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‘Far Away, In the West’ The Emergence of Utah’s Deaf Community, 1850–1910

‘Far Away, In the West’ The Emergence of Utah’s Deaf Community, 1850–1910

Presentation given to Utah Valley University ASL/Deaf Studies students about the emergence of the Utah Deaf protocommunity from 1850–1910. (Publication pending.)

Doug Stringham

January 08, 2013

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  1. ‘Far Away, In the West’ The Emergence of Utah’s Deaf

    Community, 1850–1910 Doug Stringham & Anne Leahy · To UVU ASL490R | January 2013 Early Deaf Utahns (c. 1900)
  2. Stringham & Leahy, 2013 Most traditional early Utah Deaf 

    histories highlight two events:
  3. Stringham & Leahy, 2013 1884 Utah School for the Deaf

    University of Deseret, Salt Lake City
  4. Stringham & Leahy, 2013 1917 L.D.S. Branch for the Deaf

    742 21st Street, Ogden, Utah
  5. Stringham & Leahy, 2013 If your research subjects tell you

    “I’m the first to do/be/go...”  they probably aren’t.
  6. Stringham & Leahy, 2013 Utah’s Deaf history is  cleverly

    hidden and woefully underchronicled.
  7. Stringham & Leahy, 2013 Existing scholarly works:

  8. Stringham & Leahy, 2013 Pace, I. A. (1946). A history

    of the Utah school for the deaf. (Unpublished master’s thesis, University of Utah). Roberts, E. (1994). The early history of the Utah school for the deaf and its influence of a cohesive deaf society, circa. 1884– 1905. (Unpublished master’s thesis, Brigham Young University). Evans, D. (1999). A silent world in the intermountain west: Records from the Utah school for the deaf and blind, 1884-1941. (Unpublished master’s thesis, Utah State University).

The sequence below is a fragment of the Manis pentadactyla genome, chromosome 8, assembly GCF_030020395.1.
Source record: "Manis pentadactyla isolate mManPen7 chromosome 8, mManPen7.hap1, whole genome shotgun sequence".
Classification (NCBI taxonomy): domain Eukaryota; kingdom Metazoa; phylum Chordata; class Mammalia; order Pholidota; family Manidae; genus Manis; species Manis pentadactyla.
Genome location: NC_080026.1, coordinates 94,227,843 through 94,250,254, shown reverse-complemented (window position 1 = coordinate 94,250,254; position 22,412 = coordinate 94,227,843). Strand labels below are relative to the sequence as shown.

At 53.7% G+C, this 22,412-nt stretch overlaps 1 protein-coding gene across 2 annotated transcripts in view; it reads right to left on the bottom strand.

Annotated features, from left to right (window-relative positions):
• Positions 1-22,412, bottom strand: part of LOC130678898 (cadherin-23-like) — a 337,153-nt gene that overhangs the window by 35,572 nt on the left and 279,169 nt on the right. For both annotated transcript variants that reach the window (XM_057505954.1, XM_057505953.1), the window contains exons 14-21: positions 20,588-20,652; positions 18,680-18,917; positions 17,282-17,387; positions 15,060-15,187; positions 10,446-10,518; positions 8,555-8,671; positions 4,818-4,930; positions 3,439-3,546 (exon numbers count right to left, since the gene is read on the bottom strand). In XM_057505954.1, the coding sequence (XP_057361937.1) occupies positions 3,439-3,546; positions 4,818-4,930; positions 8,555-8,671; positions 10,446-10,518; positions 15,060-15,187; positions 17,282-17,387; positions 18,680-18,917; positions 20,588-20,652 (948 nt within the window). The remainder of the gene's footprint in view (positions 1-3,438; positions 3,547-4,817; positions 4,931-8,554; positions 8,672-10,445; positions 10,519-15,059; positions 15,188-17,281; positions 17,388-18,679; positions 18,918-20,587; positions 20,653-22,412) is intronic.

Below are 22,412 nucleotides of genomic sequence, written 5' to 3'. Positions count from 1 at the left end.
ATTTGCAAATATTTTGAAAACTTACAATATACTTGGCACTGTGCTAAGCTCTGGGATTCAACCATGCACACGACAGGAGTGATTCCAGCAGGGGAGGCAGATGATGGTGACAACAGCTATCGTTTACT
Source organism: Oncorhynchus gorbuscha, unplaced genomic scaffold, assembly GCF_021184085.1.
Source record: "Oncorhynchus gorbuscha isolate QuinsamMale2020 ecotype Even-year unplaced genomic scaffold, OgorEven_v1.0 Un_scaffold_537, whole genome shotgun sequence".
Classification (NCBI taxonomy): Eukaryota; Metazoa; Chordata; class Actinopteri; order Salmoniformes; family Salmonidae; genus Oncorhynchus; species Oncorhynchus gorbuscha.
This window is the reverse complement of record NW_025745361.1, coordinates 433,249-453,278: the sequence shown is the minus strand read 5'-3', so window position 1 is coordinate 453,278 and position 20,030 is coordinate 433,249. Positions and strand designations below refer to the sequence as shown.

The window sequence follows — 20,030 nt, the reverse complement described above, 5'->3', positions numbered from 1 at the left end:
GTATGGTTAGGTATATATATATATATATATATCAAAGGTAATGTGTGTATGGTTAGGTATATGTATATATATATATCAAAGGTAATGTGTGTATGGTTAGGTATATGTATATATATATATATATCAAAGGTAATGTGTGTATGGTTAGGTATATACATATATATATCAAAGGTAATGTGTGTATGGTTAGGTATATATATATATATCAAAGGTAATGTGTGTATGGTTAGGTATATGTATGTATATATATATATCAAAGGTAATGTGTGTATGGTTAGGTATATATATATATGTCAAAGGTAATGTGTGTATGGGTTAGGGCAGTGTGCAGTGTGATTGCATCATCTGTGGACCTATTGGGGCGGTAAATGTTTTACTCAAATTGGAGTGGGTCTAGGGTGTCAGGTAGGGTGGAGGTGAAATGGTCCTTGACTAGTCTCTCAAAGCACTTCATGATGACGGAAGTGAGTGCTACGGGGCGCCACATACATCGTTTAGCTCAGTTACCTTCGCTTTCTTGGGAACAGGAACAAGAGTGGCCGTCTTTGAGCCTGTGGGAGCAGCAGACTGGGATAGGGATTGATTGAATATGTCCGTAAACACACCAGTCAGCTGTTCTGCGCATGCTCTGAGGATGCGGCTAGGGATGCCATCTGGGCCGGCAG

9. Stringham & Leahy, 2013 proto·community Greek prōtos ‘first’; original; earliest

    form of; anterior; relating to a precursor
  10. Stringham & Leahy, 2013 Populations of Deaf people began forming

    in Utah beginning in 1849.
  11. Stringham & Leahy, 2013 Beck Family, 1880
 Utah Federal Census

    Stringham & Leahy, 2013
  12. Stringham & Leahy, 2013 “Deaf/Deaf & Dumb” mentioned/counted in Utah

    Federal/Territorial Censuses, 1850– 1910 0 80 160 240 320 400 1850 1856 1860 1870 1880 1890 1900 1910 236 343 108 116 18 14 3
  13. Stringham & Leahy, 2013 1849–1868 Surveys of United States 1850,

    1860, 1870, and 1880 Federal Censuses, state/territorial censuses, Mormon Pioneer Overland Travel records ~60,000 total overland travelers ~40 Deaf overland travelers (Stringham & Leahy, 2012)
  14. Stringham & Leahy, 2013 1850 3 “Deaf” people reported: 

    Allen Burk, 4; Farmington, Davis Co. (b. IA) Harriet Atwood Newell Russell, 22; Davis Co.  (b. NY), Deaf but not marked Eleanor Winal, 17; Salt Lake City (b. Canada),  marked Deaf but not